In another aspect of the present invention, a method is provided for suturing one end of a first body duct to a hole in the side of a second body duct. Although not limited in this manner, such suturing is particularly suited for performing an anastomosis graft during coronary surgery. The method involves positioning one end of the first body duct adjacent to the hole in the second body duct. A plurality of needles are advanced, carrying a plurality of sutures along a plurality of paths. Needles following each path first passes radially into and forwardly out of the end of the first body duct and into the hole of the second body duct and then everts to pass outwardly through tissue peripheral to the hole when the end of the first body duct is on the structure adjacent to the hole in the second body duct. A portion of at least one of the sutures is secured outside of the first body duct to a portion of the suture outside of the peripheral tissue surrounding the hole in the second body duct. Typically, the first body duct is mounted against a shaft structure containing the plurality of needles. This may involve placing the body duct over a portion of the shaft structure or placing the body duct within a lumen of the shaft structure.
The method typical involves advancing a plunger or similar device to drive the needles along the desired path. In one embodiment, advancing the needles involves passing the needles through guide channels which define the paths. The guide channels each have a first portion and a second portion, where the first and second portions are separated by a gap which receives the end of the first body duct. Advancing the needle typically comprises passing the needle through the first portion of the guide channel, through the wall of said first body duct, and into the second portion of the guide channel. As the needles are advanced, they will also be everted. The second portion of the guide channel has a curved portion which will bend the needle to have a partially everted configuration. Securing the sutures involves removing the sutures from the guide channels by lifting the sutures out of the channels through a longitudinal slot running along a length of at least one of the guide channels.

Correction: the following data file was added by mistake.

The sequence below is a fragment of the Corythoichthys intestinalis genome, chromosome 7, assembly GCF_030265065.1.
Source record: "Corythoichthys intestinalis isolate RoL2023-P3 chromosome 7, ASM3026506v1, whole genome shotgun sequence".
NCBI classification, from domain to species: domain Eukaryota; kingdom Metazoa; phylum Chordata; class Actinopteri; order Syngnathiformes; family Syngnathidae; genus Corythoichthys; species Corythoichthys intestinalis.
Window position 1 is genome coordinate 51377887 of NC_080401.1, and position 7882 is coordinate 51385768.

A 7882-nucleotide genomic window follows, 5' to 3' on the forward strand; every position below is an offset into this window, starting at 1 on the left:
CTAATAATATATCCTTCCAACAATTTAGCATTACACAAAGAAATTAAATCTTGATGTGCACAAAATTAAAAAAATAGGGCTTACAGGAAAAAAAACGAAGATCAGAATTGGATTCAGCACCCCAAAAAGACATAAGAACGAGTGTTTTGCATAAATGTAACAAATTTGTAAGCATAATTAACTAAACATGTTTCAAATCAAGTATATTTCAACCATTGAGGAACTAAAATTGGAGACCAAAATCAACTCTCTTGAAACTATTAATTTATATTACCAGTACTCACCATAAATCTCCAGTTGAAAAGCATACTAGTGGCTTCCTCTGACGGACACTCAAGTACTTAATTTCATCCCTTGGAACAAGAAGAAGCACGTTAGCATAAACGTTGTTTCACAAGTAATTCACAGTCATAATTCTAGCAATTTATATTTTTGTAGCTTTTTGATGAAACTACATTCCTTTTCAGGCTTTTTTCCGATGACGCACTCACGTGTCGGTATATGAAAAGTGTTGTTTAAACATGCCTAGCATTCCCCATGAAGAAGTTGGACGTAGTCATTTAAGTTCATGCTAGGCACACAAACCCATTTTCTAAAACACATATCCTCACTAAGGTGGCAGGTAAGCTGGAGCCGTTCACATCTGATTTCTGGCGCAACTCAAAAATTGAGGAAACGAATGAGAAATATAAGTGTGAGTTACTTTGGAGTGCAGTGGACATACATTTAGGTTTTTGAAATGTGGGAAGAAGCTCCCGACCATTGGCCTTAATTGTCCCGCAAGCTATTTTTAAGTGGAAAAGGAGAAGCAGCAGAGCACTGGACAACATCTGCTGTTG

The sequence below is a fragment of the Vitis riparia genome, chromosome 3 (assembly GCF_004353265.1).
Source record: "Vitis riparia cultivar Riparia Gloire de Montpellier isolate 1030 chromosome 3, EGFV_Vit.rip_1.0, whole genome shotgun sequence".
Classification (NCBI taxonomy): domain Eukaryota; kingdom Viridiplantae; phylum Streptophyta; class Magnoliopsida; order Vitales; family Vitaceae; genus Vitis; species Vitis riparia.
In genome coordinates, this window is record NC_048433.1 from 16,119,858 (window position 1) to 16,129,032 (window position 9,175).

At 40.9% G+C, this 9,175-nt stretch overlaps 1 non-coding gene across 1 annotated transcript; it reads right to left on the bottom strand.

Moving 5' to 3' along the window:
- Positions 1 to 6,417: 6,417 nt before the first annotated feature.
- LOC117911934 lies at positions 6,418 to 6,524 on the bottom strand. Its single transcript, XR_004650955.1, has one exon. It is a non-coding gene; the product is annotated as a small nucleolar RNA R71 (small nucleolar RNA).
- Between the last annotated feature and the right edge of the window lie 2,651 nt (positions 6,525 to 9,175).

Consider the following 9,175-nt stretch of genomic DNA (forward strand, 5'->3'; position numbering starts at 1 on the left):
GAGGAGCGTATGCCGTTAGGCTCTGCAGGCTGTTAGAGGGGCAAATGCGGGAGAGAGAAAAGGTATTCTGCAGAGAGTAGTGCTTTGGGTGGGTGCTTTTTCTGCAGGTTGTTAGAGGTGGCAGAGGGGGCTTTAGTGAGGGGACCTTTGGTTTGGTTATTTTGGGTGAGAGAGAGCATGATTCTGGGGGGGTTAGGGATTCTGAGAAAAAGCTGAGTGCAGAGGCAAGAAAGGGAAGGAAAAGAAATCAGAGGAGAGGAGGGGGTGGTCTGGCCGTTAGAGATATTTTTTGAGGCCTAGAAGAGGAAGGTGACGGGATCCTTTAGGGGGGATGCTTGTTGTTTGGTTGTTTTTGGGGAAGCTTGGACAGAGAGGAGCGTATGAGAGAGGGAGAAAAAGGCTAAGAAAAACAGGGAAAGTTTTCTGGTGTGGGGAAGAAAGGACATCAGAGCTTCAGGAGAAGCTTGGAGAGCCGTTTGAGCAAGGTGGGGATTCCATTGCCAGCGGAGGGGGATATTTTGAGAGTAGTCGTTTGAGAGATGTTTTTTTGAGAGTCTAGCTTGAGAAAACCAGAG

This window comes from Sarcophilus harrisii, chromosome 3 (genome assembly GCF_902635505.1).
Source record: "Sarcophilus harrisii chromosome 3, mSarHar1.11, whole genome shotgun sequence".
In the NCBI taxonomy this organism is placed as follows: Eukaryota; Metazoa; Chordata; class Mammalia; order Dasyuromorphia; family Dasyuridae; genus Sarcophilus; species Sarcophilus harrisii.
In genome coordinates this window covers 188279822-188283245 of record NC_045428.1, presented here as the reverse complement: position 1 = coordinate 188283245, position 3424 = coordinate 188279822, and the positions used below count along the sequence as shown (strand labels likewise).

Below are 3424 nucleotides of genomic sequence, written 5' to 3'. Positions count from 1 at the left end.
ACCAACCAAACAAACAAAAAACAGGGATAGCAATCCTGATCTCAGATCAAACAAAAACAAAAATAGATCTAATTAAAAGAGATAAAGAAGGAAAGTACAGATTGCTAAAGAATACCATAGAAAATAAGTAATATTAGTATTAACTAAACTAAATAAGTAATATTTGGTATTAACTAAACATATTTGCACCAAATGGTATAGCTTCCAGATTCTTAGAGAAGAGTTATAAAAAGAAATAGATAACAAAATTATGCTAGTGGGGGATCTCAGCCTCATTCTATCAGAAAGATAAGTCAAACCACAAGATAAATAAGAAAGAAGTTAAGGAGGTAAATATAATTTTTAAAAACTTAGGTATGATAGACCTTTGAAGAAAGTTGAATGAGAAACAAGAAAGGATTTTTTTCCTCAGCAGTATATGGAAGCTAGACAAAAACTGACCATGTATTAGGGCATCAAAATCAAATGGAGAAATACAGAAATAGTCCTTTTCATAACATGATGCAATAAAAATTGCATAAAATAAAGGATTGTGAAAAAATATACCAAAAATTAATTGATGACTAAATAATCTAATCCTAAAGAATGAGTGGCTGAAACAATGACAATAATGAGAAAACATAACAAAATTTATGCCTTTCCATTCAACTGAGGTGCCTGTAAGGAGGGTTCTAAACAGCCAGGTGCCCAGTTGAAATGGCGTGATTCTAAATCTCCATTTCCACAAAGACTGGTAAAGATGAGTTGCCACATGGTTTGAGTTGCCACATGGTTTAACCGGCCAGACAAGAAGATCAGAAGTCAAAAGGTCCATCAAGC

In another embodiment, the prevent invention provides another method for everting the needles as they are advanced. The needles used in this method have arcuate profiles when unconstrained. The everting comprises passing the needles forwardly from a tubular constraint so that the needles assume an everted configuration as they are passed forwardly. Typically, the method involves providing a suturing device having two coaxially-mounted tubes where at least one of the needles is made of a shape-memory alloy and is mounted on the inner tube. The needles are extended beyond the outer tube by relative motion between the needle and the outer tube where the needle is extended to the arcuate configuration, preferably where a sharpened tip of the needle points substantially in a proximal direction. It may be necessary to lift the shaft structure in a proximal direction to pull the needles through the peripheral tissue surrounding the hole in the second body duct.